Dellin Betances Is Back. Yankees Hope His Fastball Returns, Too.

Dellin Betances Is Back. Yankees Hope His Fastball Returns, Too.

TORONTO — Dellin Betances is hard to miss in just about any setting, except, perhaps, on a basketball court. At 6-foot-8, he is the tallest Yankees player — inching out outfielder Aaron Judge (6-7) and pitcher C. C. Sabathia (6-6).

But it was particularly hard to miss Betances’ familiar figure on Sunday morning before the Yankees played the Toronto Blue Jays at Rogers Centre. The Yankees are closing in on their first division title in seven years, but Betances, a longtime star of the bullpen, had been absent all season with shoulder and latissimus dorsi injuries.

“It’s been a long, long season for me,” Betances said. “But I finally get to be here with the guys and be active. Very excited.”

The Yankees and Betances, 31, are racing against the clock. If the Yankees clinch the American League East crown, as they are expected to do this week, their first playoff game would not be until Oct. 4. In his three minor league rehabilitation games, Betances’ fastball was clocked at 92 to 95 miles an hour. His average in the past three seasons was 98 m.p.h.

“Arm strength, I’m still not where I want to be, but it’s definitely better than what I was early in the season, and I’m happy where I’m at right now,” he said, adding later, “I’ve got two weeks to get it right.”

Because the minor league season is over, the Yankees had little choice but to continue Betances’ buildup in the major leagues. Betances said he was confident he could still get major league hitters out, despite lower velocities, because of his sharp breaking ball and command.

“We’re hoping it continues to ramp up and gets to that point,” Manager Aaron Boone said. “But we also understand that for as hard a thrower as he is, he’s a guy that part of his dominance is based on the secondary pitches. These are an important couple weeks for him.”

If Betances pitches the way he did in the Yankees’ 6-4 loss to the Blue Jays on Sunday, he certainly has enough to succeed and be a part of the postseason pitching puzzle. He entered the game in the fourth inning after pitcher Jordan Montgomery, who also made his season debut. Montgomery, who had been out since May 1, 2018, after Tommy John surgery, allowed three runs and four hits over two innings.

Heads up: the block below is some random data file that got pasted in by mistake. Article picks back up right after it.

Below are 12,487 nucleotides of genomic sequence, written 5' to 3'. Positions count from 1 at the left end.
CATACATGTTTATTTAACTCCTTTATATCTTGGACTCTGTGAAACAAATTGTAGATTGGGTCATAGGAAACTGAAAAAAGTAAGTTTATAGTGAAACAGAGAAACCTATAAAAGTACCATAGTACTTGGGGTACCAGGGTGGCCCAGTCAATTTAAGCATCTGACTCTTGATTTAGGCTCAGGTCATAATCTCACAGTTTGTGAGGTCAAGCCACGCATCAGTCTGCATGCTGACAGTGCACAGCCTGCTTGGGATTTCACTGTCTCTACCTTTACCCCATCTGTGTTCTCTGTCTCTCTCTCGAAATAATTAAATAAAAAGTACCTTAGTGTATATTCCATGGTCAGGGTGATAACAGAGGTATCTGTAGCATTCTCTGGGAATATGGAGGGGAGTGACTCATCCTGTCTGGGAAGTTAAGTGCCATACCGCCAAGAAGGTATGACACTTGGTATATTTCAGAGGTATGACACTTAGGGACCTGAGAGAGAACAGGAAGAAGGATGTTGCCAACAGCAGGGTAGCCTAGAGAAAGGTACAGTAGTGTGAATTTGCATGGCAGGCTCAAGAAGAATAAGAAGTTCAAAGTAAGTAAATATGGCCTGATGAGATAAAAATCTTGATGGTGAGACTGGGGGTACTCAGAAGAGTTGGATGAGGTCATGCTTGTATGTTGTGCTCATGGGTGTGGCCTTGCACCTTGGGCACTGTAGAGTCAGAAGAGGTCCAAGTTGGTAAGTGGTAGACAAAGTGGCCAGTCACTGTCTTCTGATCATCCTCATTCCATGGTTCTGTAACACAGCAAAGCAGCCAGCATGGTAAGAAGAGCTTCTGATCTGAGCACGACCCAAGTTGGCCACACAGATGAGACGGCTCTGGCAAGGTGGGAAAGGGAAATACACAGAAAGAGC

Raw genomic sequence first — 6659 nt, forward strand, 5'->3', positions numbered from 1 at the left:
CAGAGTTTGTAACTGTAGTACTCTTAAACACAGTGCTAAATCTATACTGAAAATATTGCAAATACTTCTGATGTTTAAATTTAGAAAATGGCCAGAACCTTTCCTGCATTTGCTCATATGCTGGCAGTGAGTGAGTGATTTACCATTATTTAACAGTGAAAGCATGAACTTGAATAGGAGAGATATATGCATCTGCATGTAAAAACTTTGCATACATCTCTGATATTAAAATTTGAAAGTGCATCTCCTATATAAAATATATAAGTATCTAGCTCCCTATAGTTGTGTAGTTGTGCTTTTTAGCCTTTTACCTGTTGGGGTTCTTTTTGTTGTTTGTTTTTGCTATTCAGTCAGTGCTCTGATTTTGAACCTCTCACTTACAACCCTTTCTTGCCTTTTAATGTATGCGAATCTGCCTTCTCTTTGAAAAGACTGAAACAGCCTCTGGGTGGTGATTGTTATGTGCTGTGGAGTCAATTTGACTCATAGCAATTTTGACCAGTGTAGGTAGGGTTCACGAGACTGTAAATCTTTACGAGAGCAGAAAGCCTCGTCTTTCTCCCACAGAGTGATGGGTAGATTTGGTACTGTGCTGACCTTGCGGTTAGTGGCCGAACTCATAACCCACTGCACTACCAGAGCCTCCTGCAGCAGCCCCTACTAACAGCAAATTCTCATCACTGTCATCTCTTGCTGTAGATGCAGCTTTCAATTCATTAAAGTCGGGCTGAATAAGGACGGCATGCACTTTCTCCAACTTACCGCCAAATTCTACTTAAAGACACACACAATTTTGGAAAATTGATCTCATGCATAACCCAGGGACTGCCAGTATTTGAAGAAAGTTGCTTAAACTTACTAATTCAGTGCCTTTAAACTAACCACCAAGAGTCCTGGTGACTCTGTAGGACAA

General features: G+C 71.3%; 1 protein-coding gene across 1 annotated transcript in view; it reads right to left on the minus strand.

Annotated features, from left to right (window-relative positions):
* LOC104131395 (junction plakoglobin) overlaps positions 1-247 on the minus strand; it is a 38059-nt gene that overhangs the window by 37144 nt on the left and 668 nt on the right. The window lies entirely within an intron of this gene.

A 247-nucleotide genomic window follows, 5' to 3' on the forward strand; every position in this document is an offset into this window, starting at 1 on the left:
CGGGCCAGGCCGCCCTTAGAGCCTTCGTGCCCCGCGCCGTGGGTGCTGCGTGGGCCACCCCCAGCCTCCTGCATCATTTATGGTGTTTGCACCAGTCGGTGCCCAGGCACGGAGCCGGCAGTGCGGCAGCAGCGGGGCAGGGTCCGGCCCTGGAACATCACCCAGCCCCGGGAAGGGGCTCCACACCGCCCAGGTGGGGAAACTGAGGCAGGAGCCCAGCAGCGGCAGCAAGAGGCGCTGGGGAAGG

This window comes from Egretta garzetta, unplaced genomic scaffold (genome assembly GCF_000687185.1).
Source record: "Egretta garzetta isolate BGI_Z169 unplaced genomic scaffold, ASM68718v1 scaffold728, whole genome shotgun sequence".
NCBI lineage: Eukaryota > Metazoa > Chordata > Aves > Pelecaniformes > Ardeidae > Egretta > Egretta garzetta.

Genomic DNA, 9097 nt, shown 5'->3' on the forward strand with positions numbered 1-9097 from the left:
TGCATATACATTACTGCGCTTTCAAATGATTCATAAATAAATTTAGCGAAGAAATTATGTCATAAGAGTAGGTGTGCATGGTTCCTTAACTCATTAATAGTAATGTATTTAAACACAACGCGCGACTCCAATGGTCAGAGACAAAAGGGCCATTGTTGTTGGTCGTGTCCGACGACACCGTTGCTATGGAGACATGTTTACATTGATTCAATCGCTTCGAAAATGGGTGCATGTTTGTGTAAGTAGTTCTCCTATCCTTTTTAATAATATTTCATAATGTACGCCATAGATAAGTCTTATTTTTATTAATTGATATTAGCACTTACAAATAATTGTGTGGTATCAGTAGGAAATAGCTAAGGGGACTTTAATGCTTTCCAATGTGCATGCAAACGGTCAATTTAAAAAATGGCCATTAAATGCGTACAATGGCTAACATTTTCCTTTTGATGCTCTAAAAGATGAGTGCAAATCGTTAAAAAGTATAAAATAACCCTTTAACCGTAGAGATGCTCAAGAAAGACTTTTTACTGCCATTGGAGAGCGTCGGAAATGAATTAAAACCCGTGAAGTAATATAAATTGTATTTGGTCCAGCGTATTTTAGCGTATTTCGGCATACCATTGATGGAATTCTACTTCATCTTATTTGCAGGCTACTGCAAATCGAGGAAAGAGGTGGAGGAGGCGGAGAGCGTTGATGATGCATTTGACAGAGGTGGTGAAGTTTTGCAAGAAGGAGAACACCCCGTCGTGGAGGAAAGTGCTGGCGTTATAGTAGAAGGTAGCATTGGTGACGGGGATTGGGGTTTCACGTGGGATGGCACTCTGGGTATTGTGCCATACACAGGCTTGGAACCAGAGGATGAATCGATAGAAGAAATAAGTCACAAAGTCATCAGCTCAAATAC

Betances faced only two batters, a predetermined amount given it was his first time this season with only one day off between outings. Five of his eight pitches were fastballs, all 94 or 95 m.p.h. He struck out catcher Reese McGuire with a fastball placed perfectly on the low outside corner. He fanned first baseman Brandon Drury with his trademark knee-buckling curve. He was greeted with applause and high fives from teammates in the dugout.

“A lot of guys have,” Betances said of thriving with 92 to 95 m.p.h. fastballs. “I don’t see why I can’t. I’ve just got to be able to change speeds, making sure you keep the hitters off balance.”

It was all significantly improved from spring training, when Betances was throwing 88 to 92 m.p.h. While Betances always takes time to build up to his normal velocity, this was alarming.

The birth of his first child interrupted Betances’ off-season throwing program, and he arrived a week late to spring training in Tampa, Fla. Then he revealed discomfort in his throwing shoulder.

When he didn’t improve by April, General Manager Brian Cashman announced that Betances was being slowed by a bone spur in his shoulder that the team had known about since he was drafted in 2006 and was previously asymptomatic. Betances later said that he never knew about the bone spur in his shoulder until this season.

During a return-to-play throwing program in June, Betances strained a latissimus dorsi muscle on his right side. A similar pattern occurred with Luis Severino, the standout Yankees starting pitcher who injured the rotator cuff in his throwing shoulder in spring training and was later found to have a significant latissimus dorsi strain.

The many injuries this season have prompted the Yankees to examine their medical and rehabilitation practices. Severino is slated to make his season debut on Tuesday.

Betances’ injury-mired season came at an inopportune time. While the Yankees missed his presence, their deep bullpen has remained a strength. He said the team’s success allowed him to focus on his health and not rush back. But he may now face less lucrative offers as a free agent after this season.

From 2014 to 2018, no relief pitcher threw more innings than Betances’ 373⅓ innings. In that span, he was a four-time All-Star, and only four relief pitchers had a better mark than his 2.22 earned run average. (Two of them, Zack Britton and Aroldis Chapman, are Betances’ 2019 teammates.)

Reaching six years of service time, the needed amount to become a free agent, seems particularly treacherous for relief pitchers nowadays. Modern baseball has seen a rise in velocities, matchups, relief pitchers and injuries.

“It’s the first time I’ve been hurt in a while,” Betances said. “Obviously frustrating. For me, I’m just happy to be here with the team.”

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